I learned looking at the C25K website that I don’t think I’m usually going fast enough.  I need to step it up!  That kind of goes hand in hand with not staying at a low level.  Your body can go faster than you think it can.  The more I am exercising, the more I am learning that so much of it is mental.  I like C25K for helping me get over those mental barriers.  When I want to stop it’s helpful to say, “This is only 90 seconds more than I did last week. 90 seconds is nothing. And then you get to walk. You just have to make it 90 more seconds.”  Obviously if you’re experiencing pain you should probably stop, but for me most of what I think I can’t do is all in my head, including speed and distance.

It’s so fun to see your progress!  I love getting a personal best or remembering the time when even jogging for 60 seconds was tough.

There are a number of C25K podcasts which I really recommend.  They provide a structure to your run, which I find helpful.  I am much more likely to stop if I am just listening to my regular music.  But if I know I’m listening for the cue when to walk, or an announcement of a halfway point then I feel more motivated. I listen to Robert Ullrey’s C25K podcasts, which you can find here or on iTunes.  The bonus is that I’ve listened to them so much that I pretty much have a Pavlovian response to run when I hear the music.  His music selection tends towards electronica, if you’re not a fan of that you can also check out Suz’s Couch to 5K podcasts which feature dancy/’90s/’80s and hip hop selections.  She altered her voice so it sounds like she inhaled helium and that can be distracting but the music is fun.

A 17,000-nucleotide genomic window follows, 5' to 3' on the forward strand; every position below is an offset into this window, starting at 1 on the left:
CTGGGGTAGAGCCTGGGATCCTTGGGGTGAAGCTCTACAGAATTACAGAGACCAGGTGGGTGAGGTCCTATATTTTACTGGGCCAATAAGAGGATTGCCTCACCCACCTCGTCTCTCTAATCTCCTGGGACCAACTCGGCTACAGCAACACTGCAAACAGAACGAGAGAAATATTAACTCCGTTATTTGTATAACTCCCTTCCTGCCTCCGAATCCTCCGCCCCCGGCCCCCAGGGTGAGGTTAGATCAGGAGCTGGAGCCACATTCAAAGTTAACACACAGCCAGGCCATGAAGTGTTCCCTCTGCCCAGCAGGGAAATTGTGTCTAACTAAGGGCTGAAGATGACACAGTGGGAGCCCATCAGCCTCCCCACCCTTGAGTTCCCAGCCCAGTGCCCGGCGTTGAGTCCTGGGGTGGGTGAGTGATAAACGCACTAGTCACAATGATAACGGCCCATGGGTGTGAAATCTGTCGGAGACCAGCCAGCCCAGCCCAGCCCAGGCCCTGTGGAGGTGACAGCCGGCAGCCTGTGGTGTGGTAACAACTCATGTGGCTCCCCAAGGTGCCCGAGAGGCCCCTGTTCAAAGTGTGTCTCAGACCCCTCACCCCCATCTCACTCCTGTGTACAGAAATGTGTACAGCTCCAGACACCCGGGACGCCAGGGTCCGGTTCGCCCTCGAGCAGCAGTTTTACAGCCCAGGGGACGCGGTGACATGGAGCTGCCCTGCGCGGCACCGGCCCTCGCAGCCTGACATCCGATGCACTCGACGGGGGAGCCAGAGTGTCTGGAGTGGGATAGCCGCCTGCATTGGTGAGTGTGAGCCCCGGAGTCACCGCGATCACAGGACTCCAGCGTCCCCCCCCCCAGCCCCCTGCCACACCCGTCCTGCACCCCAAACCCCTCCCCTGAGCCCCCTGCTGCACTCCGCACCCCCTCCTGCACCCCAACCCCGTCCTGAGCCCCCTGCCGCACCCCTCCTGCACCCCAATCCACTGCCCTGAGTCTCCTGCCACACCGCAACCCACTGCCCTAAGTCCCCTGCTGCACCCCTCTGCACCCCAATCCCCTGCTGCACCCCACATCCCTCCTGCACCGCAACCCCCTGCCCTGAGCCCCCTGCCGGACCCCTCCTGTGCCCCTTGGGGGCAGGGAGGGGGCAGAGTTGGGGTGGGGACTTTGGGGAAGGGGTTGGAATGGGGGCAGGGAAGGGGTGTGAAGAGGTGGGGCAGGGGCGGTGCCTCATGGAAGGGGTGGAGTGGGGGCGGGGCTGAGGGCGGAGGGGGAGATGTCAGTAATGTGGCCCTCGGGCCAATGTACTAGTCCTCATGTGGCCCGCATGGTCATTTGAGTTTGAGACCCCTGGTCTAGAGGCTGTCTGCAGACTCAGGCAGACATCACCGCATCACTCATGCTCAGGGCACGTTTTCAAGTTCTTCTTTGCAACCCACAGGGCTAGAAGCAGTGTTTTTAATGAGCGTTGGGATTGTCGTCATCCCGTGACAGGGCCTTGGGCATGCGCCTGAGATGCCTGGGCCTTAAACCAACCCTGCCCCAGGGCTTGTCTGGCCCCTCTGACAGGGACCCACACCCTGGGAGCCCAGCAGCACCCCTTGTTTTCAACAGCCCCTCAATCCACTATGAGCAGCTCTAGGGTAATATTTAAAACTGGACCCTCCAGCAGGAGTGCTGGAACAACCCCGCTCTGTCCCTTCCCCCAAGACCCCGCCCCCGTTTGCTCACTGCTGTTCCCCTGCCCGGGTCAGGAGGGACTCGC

My last recommendation is to stretch and make sure to do the warm up and cool down walks.  You’re never going to enjoy running if you’re sore all the time.  Next week I am going to write about star charts as a way to keep up your motivation!

4 replies on “Work It On Out: Couch-To-5K”

I have an app for my iphone, and I love it. I listen to my own music, but I still get the cues that tell me when to walk and run. The first time I did c25k, I would run an extra day each week. For example, on Week 1, I ran the same pattern 4 times instead of the three. I felt this gave me the confidence to move on to the next week.

I’m still slow! One of my fitness goals is to run a 5K in 30 minutes, which I’m still working on. I can run 5k without stopping, though.

This program sometimes makes me jealous because after 6+ years of recreational running I ran a 5k in 30 minutes. What was I doing wrong all this time?

But I think I was “getting stuck on one level” for like, my whole running life. They don’t warn you that improving will be so hard!

I realize I’m late to this party, but I just wanted to say I’m having the same problem (and same pace!). According to some running sites and to some of my more experienced running buds, you have to thrown in some sprint training during the week. I haven’t tried it for myself yet, but I will once I’m over this blasted cold.